Summary: Jepthah was a man in need of grace, and God had it to give in abundance.

Have you ever met someone who has to have everything in writing? I mean, not necessarily in a literal sense; just someone who is so afraid of being cheated, ‘burned’ in the modern vernacular, that they want assurances and promises from others before they will take any requested action or partner in any conceived plan.

When I read Judges chapter 11 I get the sense that this is the sort of person we have presented to us in Jephthah.

I guess it should not be a surprise that he was that way. After all, he was the product of union between his father and a prostitute. In other words, an accident.

We’re only told in our text that when the legitimate sons of Gilead grew up they drove Jephthah out so they wouldn’t have to share their inheritance. The wording seems to indicate that he was older than the rest; perhaps conceived and born before Gilead even married the woman who gave him other sons. In that case, and according to the tradition of the day, the older son would receive a double portion and the sons under him would divide up what was left of the inheritance between them equally.

So here is the picture of some number of brothers who have grown up in a house with a half-brother as the oldest, in line for the lion’s share of the inheritance, and kind of an embarrassment to them because of the circumstances of his birth, so when it comes time to start thinking about dad going the way of all flesh they decide Jephthah has to hit the road.

Funny how it took them all those years to decide he wasn’t family. I’ll bet they were glad to call him ‘big brother’ when there was hard work to be done.

Anyway, perhaps you can see that this would leave ol’ Jephthah with a bad taste in his mouth and a little less than trusting of his fellow man. Especially if they really did treat him as a second class citizen in the years before they finally drove him away.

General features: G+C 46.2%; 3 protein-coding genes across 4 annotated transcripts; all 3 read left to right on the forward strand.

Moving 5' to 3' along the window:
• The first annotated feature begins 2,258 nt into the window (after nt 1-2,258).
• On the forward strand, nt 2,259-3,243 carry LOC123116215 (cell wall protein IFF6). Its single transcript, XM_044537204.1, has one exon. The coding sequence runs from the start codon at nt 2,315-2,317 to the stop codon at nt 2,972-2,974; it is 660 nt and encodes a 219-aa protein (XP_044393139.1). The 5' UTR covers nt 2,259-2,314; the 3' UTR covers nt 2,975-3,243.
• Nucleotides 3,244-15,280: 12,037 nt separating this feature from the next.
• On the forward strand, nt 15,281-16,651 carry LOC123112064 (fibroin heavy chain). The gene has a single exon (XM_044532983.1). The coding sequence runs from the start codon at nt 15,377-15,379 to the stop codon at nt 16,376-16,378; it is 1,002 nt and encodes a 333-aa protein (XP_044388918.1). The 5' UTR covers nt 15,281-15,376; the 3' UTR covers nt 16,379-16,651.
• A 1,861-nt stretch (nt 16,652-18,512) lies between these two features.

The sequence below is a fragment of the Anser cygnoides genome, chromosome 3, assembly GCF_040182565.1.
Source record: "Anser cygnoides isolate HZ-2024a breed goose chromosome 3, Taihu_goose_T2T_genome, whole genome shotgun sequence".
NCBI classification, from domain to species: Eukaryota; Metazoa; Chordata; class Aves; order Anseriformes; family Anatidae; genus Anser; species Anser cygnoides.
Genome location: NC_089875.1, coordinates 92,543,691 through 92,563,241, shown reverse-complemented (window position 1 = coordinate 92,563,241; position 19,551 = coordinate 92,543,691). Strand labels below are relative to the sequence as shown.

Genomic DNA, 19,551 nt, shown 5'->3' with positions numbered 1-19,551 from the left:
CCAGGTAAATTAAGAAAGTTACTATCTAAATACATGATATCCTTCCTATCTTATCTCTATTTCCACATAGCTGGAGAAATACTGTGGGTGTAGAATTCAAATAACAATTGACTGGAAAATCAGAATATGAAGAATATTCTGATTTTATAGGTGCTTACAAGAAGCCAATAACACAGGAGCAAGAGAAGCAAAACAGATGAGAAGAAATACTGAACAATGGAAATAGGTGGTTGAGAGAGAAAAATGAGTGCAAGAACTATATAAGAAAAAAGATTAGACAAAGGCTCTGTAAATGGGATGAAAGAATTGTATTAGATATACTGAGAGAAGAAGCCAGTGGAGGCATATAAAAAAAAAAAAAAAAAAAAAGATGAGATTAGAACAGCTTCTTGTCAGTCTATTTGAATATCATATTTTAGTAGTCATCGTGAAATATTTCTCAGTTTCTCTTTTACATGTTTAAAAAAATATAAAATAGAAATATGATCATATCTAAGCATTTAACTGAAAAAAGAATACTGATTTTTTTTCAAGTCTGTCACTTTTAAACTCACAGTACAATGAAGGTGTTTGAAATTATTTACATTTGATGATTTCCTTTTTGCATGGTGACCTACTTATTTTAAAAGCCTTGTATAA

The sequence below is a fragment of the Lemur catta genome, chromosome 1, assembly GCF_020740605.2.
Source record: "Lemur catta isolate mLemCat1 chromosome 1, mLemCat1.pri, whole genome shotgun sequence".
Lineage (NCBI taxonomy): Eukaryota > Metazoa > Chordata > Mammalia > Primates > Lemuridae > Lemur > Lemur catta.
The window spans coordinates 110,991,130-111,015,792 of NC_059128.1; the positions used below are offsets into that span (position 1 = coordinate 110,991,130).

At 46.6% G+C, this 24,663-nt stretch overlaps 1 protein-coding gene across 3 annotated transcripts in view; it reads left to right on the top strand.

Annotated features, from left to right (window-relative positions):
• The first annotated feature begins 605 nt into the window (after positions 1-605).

Well, verse one says he was a valiant warrior, and that apparently played a role in his success in drawing a gang of tough guys around him. The Bible says they were ‘worthless fellows’. The NIV uses the word ‘adventurers’. The Hebrew word means ‘empty’, idle’; in other words, they had too much time on their hands and we all know that usually leads to trouble.

They hung out together in the land of Tob. I had to look that one up.

It is an area east of the Jordan and according to Bible maps it was a region just outside of Gilead to the northeast and was probably a dangerous place to live for various reasons.

So do you get the picture? Here is this scrapper who has been dealt a hand that pretty much cuts him out of the game altogether, and for his own safety he has had to flee to the badlands and now all of his friends are from the deodorant-free crowd. This man does not know grace. He hasn’t seen any and he doesn’t have any to give.

He’s James Dean, Johnny Ringo, ‘Mad Max’ and Wolverine all rolled into one (whatever age group you’re in you must know who at least one of those characters is). If you don’t know who any of those guys are, just know he was a dude with a ‘tude, but there is more to him than meets the eye. So let’s go see how this story unfolds.


Well, after Jephthah is gone for a while the Ammonites attack Israel. So the pious, God-fearing, clean-cut pillars of the church in Gilead get together to decide what they’re going to do and the first person they think about to go to for help is valiant Jephthah.

Not illegitimate Jephthah… but mighty warrior Jephthah. It’s amazing how forgiving legalists can be when they need something you have.

In verse 7 is one of the first evidences of the attitude in Jephthah that I was talking about. He tosses their earlier ill treatment of him in their faces and then challenges them to justify now coming to him for help.

Can you picture the scene like a modern day movie? Jephthah and his unshaven, misfit buddies are sitting in the shade of a big rock near their favorite hideout cave in the desert, their camels tethered nearby, and here comes this band of shaky little guys, huddling so close they’re almost stepping on each other’s feet. As they timidly approach Jephthah and his friends all stand to their feet forming a very intimidating mass of muscles, square jaws and scowling eyebrows.

The elders state their reason for coming and in the very wording of it they say they want him to come and be their chief. But in verse 9 Jephthah asks for a confirmation of what they have offered; in fact, he puts the question to them as though they haven’t already made the offer and it’s all his idea.

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